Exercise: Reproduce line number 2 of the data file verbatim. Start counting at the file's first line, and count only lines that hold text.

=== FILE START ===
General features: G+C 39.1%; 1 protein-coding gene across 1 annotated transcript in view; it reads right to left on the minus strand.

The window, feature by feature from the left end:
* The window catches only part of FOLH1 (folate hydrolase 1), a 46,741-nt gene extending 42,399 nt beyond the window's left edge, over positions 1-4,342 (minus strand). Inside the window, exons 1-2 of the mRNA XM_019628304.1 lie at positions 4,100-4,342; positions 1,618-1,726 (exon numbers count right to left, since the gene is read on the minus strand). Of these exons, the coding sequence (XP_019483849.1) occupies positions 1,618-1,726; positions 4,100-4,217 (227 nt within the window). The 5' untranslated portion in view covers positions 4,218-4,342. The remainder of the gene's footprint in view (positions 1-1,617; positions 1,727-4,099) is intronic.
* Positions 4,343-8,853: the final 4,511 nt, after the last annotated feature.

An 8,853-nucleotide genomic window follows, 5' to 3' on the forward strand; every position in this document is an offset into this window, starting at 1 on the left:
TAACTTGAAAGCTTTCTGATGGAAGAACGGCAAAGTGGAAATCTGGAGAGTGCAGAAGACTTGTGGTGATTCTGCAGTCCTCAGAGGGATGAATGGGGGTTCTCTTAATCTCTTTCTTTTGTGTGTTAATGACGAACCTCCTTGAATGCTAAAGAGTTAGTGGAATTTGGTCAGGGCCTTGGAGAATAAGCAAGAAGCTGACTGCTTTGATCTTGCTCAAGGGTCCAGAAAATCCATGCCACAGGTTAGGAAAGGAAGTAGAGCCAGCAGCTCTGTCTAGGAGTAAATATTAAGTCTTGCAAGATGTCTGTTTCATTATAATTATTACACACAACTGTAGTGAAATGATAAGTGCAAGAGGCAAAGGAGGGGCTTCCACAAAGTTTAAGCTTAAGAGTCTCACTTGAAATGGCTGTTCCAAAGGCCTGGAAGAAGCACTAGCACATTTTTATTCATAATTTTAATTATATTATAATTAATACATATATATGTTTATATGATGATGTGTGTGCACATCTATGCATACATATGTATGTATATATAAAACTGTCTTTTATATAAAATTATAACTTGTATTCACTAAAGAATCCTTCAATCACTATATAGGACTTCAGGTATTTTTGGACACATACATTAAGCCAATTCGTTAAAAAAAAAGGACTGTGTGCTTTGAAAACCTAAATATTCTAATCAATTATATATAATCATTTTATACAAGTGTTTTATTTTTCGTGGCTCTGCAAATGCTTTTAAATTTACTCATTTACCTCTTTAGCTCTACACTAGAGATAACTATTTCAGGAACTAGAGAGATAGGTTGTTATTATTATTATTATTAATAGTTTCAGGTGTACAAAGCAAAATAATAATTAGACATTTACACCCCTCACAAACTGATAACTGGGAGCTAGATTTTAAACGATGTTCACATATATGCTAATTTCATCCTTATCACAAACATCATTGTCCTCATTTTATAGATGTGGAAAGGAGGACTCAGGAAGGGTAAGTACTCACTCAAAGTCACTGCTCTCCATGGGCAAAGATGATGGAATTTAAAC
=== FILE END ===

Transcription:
The window, feature by feature from the left end: